Hurricane Katrina underscored many aspects of the U.S. social reality. The wave of violence in Paris and other cities tells a lot about French society. We cannot speak of a people’s uprising if we take into account the limited number of people involved in acts of violence in comparison with the amount of people in suburban communities. Only the spectacular nature of the acts of violence, reinforced by televised images, make us think of an urban guerrilla. However, there were Motolov cocktails fabricated almost professionally, and the possibility that drug-dealing gangs might become interested in adopting the tension strategy cannot be excluded.
Nevertheless, these mafia-like phenomena cannot hide that violent acts have their origin in the outrage triggered by neo-liberal policies which have pushed the poor people and immigrants into urban areas where there is no public infrastructure or it is scarce. This situation has put the French government in an awkward predicament and tarnished the image of the “French social model”.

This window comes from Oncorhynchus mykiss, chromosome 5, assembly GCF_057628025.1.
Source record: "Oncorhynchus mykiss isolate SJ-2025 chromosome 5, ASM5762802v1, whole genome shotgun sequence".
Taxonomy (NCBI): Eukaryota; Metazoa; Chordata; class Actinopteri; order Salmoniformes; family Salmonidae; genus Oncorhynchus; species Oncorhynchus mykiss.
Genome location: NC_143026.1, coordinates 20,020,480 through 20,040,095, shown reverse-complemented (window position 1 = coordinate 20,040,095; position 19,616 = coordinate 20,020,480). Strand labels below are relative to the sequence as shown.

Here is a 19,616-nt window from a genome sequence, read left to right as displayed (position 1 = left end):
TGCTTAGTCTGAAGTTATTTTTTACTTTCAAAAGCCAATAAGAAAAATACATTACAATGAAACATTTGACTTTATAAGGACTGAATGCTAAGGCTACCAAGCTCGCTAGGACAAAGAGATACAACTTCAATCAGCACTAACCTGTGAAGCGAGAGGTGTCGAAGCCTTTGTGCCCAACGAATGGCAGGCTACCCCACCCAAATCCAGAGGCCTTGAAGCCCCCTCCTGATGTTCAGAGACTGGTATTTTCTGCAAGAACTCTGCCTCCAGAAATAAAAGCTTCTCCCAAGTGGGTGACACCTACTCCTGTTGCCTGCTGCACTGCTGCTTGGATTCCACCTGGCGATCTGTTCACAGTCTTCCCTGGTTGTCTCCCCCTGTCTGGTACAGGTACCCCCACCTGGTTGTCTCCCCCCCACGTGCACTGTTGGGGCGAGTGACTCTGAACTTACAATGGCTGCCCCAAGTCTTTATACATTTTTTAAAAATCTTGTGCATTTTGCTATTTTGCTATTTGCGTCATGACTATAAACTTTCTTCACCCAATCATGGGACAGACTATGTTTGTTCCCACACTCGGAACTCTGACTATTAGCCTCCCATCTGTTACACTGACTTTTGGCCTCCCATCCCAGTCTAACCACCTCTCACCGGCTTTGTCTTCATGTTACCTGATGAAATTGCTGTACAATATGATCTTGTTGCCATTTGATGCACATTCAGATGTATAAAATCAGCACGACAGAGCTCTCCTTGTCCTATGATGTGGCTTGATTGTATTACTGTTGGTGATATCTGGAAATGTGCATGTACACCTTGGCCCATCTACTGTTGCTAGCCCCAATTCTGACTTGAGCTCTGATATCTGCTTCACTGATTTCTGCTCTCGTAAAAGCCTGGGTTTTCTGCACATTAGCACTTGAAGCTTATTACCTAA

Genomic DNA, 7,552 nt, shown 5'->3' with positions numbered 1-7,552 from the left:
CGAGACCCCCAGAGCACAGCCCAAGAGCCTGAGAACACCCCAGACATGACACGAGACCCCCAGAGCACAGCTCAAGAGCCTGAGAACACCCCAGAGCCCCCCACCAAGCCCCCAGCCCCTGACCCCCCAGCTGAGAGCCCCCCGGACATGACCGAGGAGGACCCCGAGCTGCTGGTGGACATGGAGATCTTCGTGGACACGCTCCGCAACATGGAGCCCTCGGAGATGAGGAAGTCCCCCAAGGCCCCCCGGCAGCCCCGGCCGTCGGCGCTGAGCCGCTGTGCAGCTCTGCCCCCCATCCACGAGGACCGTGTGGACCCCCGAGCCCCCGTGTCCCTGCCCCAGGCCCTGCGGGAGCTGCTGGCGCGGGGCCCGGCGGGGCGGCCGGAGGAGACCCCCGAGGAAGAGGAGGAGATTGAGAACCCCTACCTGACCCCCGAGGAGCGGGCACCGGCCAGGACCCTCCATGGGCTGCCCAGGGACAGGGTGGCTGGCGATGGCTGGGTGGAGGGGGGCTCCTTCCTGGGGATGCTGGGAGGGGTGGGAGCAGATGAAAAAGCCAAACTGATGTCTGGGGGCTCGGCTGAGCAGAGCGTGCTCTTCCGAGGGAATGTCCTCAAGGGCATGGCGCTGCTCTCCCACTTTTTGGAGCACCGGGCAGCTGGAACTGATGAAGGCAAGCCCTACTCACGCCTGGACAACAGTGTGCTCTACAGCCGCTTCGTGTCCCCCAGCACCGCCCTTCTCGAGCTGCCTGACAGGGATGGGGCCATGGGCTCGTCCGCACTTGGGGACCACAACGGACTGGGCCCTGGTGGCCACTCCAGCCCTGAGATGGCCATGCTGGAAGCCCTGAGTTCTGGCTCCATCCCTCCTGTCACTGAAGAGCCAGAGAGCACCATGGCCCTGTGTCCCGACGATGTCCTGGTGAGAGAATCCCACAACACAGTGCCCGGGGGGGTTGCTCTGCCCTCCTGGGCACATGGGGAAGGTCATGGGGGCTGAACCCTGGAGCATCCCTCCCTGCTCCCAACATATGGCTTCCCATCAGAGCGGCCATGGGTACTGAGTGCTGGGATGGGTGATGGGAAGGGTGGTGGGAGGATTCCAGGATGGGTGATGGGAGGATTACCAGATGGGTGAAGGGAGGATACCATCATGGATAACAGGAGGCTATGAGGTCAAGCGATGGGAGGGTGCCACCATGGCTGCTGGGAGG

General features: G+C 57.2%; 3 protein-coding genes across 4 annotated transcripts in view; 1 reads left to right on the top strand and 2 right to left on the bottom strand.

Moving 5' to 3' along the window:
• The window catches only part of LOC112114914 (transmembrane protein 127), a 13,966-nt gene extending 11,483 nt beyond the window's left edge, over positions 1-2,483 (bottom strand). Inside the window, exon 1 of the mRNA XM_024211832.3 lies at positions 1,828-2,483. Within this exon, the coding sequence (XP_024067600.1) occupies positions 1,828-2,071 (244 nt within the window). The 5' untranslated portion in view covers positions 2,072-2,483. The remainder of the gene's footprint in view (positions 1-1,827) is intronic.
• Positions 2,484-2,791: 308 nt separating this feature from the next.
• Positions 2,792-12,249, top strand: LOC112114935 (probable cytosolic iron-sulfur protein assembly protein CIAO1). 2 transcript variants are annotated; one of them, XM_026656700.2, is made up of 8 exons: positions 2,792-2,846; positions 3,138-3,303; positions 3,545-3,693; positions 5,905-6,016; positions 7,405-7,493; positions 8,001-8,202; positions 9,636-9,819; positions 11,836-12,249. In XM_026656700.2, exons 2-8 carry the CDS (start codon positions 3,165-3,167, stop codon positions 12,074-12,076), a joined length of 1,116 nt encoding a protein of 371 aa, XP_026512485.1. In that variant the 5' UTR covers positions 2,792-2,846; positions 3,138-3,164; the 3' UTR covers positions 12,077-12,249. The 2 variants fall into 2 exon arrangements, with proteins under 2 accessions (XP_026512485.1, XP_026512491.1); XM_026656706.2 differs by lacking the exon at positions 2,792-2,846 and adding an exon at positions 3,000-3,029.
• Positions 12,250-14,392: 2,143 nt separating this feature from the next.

France at the moment needs a “Marshall Plan” for suburban communities. But three years ago the government started to reduce the credits for these neighborhoods and reserves them for electoral purposes. These riots are a blow to the European and French neo-liberal policies after the “no” to the referendum on May 29 and strikes on October 4.

El Periodico (Spain)

El Katrina Francés”, by Bernard Cassen, El Periodico, November 8, 2005.